Caitlin Gezon's picture

Enjoyed the checklist! I wish we had access to this 3 years ago when starting up our school - we have gone through a few curriculum providers and have landed on a just right fit but we had no idea where to even begin back then. It's amazing being on the cutting edge of education but also daunting knowing that you can't easily "google" the answer because it's not out there yet!

UOIT Online's picture

I was wondering what people thought about synchronous (virtual) vs. asynchronous. For example is a virtual program an works well BUT is it necessary or better to have synchronous OR perhaps a better questions is to what extent is a virtual connection required?

Share to Classroom's picture
Share to Classroom
Editor at

I think we always need both. Classroom time is synchronous and homework is asynchronous.
In my opinion the synchronous part can be quite small but is essential to "ground" the students. The asynchronous part is really where the student is learning.

UOIT Online's picture

Now this is quite interesting and I wonder who you are teaching. In our online Masters Program, synchronous is where the real interaction, collaboration, and learning is done. Asynchronous plays a minimal role. So I am curious why you think asynchronous is where the student is learning. Even in this interaction between us, because it is delayed, the flow and development is slow. If we were able to talk face-to-face (virtually), I believe we would learn much more and save time. The other issue is social presence. It is so much easier to establish in a virtual classroom than in an online discussion. Finally, you need to consider engagement. There appears to be more that can be done in a virtual classroom (see for example). That said, you are clearly a fan of asynchronous and I am wondering why it works well for you.

Jennifer Sayre's picture
Jennifer Sayre
Online Teacher Leader from Hilliard, Ohio and Sayre Online Solutions, LLC Consultant

Agreed, Caitlin! Resources like Edutopia that connect teachers who are pioneers are so valuable! Good luck with your online program!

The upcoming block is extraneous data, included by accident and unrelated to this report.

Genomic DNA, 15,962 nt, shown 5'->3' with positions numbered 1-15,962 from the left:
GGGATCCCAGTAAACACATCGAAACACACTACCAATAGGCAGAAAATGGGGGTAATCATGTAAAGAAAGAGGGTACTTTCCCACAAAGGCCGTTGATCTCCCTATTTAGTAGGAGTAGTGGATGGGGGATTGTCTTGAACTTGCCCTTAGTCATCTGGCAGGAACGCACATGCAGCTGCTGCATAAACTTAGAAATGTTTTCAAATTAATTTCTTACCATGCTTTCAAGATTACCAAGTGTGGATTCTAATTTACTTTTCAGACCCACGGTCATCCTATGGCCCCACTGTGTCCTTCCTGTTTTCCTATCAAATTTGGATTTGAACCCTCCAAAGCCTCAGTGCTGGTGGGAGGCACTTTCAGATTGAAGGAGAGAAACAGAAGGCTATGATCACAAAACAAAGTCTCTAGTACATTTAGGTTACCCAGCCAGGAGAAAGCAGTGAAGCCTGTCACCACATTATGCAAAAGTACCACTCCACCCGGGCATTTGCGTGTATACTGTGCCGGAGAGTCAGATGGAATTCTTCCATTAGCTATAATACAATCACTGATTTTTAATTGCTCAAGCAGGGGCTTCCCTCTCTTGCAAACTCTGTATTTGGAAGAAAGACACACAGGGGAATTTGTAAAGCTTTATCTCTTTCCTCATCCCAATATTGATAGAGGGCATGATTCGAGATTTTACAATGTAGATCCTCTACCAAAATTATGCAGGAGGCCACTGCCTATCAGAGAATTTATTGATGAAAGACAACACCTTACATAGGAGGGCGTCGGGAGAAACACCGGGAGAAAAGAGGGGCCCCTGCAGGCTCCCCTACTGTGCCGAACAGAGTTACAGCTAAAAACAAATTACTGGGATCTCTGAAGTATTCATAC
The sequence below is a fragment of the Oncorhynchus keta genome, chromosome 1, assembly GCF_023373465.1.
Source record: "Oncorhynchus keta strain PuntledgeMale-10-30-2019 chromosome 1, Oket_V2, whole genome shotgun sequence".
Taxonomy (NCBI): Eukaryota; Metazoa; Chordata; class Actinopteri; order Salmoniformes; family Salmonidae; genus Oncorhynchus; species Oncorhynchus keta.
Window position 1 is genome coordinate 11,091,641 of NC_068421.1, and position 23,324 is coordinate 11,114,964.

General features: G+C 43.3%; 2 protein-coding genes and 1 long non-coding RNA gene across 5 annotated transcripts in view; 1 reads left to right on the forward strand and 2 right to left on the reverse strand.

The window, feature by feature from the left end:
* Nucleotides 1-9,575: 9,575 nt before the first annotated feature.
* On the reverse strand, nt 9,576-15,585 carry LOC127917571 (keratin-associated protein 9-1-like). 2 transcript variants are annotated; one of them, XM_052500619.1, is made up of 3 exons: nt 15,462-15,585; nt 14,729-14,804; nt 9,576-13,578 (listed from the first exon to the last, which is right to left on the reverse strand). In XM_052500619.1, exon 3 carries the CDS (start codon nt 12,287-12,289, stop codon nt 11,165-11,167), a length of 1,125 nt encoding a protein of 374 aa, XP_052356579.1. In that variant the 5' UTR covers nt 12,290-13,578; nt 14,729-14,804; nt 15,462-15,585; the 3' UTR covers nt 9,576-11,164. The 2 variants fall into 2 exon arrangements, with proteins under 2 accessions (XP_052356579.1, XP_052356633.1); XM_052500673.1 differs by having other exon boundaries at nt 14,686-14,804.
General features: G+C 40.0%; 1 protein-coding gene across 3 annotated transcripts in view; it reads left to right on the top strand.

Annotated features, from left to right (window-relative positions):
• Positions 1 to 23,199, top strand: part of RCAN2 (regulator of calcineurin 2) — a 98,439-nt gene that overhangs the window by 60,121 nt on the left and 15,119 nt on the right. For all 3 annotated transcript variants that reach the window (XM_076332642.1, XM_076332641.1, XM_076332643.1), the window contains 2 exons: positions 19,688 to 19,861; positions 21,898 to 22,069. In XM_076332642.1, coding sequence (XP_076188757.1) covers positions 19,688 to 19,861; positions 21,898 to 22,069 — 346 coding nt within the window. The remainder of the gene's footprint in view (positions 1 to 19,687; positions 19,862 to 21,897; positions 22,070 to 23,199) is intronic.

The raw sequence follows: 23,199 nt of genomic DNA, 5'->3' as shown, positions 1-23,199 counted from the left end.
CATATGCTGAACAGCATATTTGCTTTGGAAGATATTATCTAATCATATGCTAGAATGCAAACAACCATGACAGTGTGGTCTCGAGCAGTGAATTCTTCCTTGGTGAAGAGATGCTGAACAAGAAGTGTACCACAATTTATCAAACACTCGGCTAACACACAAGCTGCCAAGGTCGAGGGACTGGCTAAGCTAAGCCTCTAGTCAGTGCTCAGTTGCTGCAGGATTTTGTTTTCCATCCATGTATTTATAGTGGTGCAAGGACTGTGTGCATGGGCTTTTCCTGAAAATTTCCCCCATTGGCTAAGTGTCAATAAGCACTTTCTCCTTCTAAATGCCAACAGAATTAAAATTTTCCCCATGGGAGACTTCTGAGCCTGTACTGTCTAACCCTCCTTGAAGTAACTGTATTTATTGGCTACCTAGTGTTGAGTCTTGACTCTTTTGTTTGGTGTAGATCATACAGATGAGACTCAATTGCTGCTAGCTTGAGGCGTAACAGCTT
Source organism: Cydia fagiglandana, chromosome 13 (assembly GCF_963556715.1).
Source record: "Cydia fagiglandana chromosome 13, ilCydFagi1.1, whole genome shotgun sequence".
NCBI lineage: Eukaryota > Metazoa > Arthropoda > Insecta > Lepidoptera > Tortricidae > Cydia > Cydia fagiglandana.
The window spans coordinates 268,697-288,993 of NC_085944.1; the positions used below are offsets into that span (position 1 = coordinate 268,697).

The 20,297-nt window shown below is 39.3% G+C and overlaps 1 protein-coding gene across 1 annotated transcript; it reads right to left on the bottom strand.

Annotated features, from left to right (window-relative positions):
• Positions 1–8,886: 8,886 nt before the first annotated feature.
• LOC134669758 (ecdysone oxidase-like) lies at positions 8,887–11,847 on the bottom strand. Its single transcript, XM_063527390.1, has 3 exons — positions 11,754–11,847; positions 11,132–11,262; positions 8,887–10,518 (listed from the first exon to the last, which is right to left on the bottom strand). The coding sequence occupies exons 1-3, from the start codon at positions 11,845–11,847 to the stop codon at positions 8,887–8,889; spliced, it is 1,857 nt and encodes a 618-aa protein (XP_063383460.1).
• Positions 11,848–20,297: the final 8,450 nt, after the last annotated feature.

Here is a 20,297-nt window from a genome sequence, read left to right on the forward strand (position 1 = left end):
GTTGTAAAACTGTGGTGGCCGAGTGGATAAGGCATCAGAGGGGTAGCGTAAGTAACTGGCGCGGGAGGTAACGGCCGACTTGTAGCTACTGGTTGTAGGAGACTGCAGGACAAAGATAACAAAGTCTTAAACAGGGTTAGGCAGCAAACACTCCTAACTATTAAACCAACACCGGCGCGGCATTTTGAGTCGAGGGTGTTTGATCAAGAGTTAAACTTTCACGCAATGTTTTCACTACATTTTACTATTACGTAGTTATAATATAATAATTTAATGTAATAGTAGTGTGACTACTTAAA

Jennifer Sayre's picture
Jennifer Sayre
Online Teacher Leader from Hilliard, Ohio and Sayre Online Solutions, LLC Consultant

There are many benefits to running a synchronous program. At the masters level, I definitely see the value and even necessity to run programs this way. At the high school level, however, we have found that running an asynchronous program can be very successful and it can meet needs that were left unmet in the past. For example, when students enter the district in the middle of the semester, we can enroll them in courses right away and they can catch up by the end of the semester. Additionally, if a student is failing a classroom class and has no chance of passing, we can pull them out and start the course as an online class right away. In the past, students had to wait until a new semester started and waste time in the classroom. Situations like these help students to stay on track for graduation and allow our teachers the ability to work with the students at the pace that fits best.

There may be obstacles, such as student inactivity, when you run an asynchronous program, but we have found that the benefits and opportunities for students are numerous. Our passage rate (students who complete their courses) is very high with this model. It takes motivated and organized teachers, as well as support from parents and other staff members. But we have found a large amount of success over the years!

acunningham56's picture

I'm glad you think that online education is the future because the personalization gained is incredible. there is a great blog here on a teacher's story w/ online education.

Sign in to comment. Not a member? Register.